Premium for Heightened Uncertainty: Explaining Pre-Announcement Market Returns
NBER Working Paper No. 25817
We show that the pattern of positive pre-announcement market drift is present not only for FOMC announcements, as documented by Lucca and Moench (2015), but also for other major macroeconomic announcements such as Nonfarm Payroll, ISM and GDP. This commonality in pre-announcement returns leads us to hypothesize that there are two kinds of risks associated with pre-scheduled macroeconomic announcements. The first risk arises from the uncertain content of the news itself and is directional in nature, while the second risk is associated with the “heightened uncertainty” in anticipation of a pre-scheduled announcement, relating in particular to its potential market impact. Theoretically, we show that it is the resolution of this second risk prior to an announcement that leads to the positive pre-announcement drift. Moreover, our model shows that this second risk can be captured by VIX and the positive pre-announcement drift occurs in the absence of increases in conventional risk measures. We further provide direct evidence on the heightened uncertainty and its later resolution prior to the macroeconomic releases including FOMC. In addition to the pre-scheduled announcements, heightened uncertainty can also be triggered unexpectedly. Indeed, we find abnormally large returns on days following large spike-ups in VIX, with magnitudes comparable to the pre-announcement returns.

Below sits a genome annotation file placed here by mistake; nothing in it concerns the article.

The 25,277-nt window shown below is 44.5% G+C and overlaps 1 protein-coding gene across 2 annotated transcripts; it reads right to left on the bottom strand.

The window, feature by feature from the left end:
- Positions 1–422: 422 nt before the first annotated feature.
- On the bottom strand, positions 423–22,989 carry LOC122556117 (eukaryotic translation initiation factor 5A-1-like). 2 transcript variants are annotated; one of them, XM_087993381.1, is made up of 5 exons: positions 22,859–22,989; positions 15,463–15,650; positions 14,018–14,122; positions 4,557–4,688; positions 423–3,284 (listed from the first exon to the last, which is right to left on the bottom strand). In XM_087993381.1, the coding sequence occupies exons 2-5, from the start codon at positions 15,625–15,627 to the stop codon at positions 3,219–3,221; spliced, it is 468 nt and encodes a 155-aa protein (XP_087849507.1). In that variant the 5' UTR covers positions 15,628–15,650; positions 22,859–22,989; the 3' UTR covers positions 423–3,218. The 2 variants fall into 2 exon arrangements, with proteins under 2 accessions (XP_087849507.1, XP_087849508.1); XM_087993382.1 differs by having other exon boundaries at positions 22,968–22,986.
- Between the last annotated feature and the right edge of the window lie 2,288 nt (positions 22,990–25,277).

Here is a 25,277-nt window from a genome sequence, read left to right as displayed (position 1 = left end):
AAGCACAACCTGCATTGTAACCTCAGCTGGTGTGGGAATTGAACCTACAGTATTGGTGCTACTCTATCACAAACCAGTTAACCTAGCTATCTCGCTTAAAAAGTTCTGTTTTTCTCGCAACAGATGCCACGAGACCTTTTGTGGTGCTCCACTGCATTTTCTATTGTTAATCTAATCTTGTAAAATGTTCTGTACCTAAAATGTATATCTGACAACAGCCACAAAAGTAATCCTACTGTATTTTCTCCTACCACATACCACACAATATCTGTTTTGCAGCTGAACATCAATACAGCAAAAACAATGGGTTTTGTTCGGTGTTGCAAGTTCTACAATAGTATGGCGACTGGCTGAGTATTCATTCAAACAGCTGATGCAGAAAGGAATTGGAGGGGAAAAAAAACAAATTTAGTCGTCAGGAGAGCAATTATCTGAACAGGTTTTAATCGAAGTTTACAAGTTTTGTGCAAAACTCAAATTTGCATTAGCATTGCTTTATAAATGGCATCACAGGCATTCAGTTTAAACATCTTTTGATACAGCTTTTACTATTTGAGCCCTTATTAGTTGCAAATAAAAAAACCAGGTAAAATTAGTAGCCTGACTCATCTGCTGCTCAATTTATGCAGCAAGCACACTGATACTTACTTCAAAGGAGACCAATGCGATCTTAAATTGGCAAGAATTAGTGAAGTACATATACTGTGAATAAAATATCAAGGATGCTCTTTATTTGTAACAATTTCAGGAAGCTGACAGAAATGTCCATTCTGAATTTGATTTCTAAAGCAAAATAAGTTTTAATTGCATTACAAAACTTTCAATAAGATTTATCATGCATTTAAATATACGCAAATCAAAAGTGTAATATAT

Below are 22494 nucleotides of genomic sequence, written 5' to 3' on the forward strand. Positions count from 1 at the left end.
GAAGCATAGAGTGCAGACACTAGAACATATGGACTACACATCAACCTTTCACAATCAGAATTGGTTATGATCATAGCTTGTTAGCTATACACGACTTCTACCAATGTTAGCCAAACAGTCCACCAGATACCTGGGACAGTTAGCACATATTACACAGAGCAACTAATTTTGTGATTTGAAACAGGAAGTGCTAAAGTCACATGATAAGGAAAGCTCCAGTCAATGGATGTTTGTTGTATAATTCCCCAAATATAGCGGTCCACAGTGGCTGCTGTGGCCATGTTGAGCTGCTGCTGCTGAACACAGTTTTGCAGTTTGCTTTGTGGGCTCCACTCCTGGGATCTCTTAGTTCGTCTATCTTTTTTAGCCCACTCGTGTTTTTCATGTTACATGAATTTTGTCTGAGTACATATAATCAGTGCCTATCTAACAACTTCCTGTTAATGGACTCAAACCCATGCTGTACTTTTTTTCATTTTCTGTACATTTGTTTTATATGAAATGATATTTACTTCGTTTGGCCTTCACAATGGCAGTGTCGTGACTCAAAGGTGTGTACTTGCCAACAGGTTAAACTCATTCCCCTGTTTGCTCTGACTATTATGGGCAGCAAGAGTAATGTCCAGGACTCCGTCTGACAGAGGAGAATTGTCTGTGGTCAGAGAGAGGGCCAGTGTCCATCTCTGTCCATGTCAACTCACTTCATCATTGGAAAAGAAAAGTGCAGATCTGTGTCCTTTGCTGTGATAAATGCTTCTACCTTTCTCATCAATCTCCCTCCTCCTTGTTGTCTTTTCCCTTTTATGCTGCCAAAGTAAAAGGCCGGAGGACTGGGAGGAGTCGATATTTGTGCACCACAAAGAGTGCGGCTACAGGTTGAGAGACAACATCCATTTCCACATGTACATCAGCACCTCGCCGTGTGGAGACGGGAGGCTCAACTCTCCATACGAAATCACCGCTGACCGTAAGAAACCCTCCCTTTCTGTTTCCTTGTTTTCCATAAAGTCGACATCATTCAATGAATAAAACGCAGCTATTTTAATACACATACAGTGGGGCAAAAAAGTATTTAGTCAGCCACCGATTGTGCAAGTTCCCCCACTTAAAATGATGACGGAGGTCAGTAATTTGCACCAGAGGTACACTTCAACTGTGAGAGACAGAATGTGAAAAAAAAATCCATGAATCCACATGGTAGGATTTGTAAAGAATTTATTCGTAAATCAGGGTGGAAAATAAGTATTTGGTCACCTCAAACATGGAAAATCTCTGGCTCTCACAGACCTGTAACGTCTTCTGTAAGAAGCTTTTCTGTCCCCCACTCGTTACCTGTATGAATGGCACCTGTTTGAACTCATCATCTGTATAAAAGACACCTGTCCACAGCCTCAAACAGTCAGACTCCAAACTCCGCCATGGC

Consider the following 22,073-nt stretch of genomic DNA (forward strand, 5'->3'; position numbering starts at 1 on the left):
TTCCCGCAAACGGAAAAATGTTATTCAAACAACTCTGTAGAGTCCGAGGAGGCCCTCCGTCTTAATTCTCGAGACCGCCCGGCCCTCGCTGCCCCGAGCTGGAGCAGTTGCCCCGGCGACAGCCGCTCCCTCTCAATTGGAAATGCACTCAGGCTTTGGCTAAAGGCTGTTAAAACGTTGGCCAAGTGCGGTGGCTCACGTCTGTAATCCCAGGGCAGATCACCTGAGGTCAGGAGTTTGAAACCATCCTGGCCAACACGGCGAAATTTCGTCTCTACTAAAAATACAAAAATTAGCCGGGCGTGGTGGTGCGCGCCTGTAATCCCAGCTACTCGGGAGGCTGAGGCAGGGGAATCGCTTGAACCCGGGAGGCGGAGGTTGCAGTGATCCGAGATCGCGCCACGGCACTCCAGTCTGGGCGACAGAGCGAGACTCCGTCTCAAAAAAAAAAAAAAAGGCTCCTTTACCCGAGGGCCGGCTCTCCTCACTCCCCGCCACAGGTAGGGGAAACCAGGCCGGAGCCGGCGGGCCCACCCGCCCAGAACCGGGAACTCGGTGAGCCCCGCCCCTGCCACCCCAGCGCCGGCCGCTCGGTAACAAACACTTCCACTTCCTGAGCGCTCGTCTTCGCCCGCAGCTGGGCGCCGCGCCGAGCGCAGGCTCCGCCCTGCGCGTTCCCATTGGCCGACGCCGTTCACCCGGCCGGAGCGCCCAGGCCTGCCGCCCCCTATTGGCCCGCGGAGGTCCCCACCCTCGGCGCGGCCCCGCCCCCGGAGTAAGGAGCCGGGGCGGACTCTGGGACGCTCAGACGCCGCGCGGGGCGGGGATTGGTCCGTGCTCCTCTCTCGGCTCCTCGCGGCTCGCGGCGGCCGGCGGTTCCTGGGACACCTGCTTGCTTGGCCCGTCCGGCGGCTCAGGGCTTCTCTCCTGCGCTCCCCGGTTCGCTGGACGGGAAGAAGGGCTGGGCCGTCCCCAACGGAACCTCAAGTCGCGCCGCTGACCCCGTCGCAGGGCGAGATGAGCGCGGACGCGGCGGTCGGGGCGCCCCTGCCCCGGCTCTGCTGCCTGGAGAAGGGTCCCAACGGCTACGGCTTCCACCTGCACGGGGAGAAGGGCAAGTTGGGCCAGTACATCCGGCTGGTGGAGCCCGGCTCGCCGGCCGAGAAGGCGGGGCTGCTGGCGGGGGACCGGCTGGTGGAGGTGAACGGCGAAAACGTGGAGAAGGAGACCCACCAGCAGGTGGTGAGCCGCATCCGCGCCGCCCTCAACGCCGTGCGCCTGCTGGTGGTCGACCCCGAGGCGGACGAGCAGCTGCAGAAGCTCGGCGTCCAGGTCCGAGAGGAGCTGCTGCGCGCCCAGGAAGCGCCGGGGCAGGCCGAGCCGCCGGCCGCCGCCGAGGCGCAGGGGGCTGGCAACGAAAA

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Document Object Identifier (DOI): 10.3386/w25817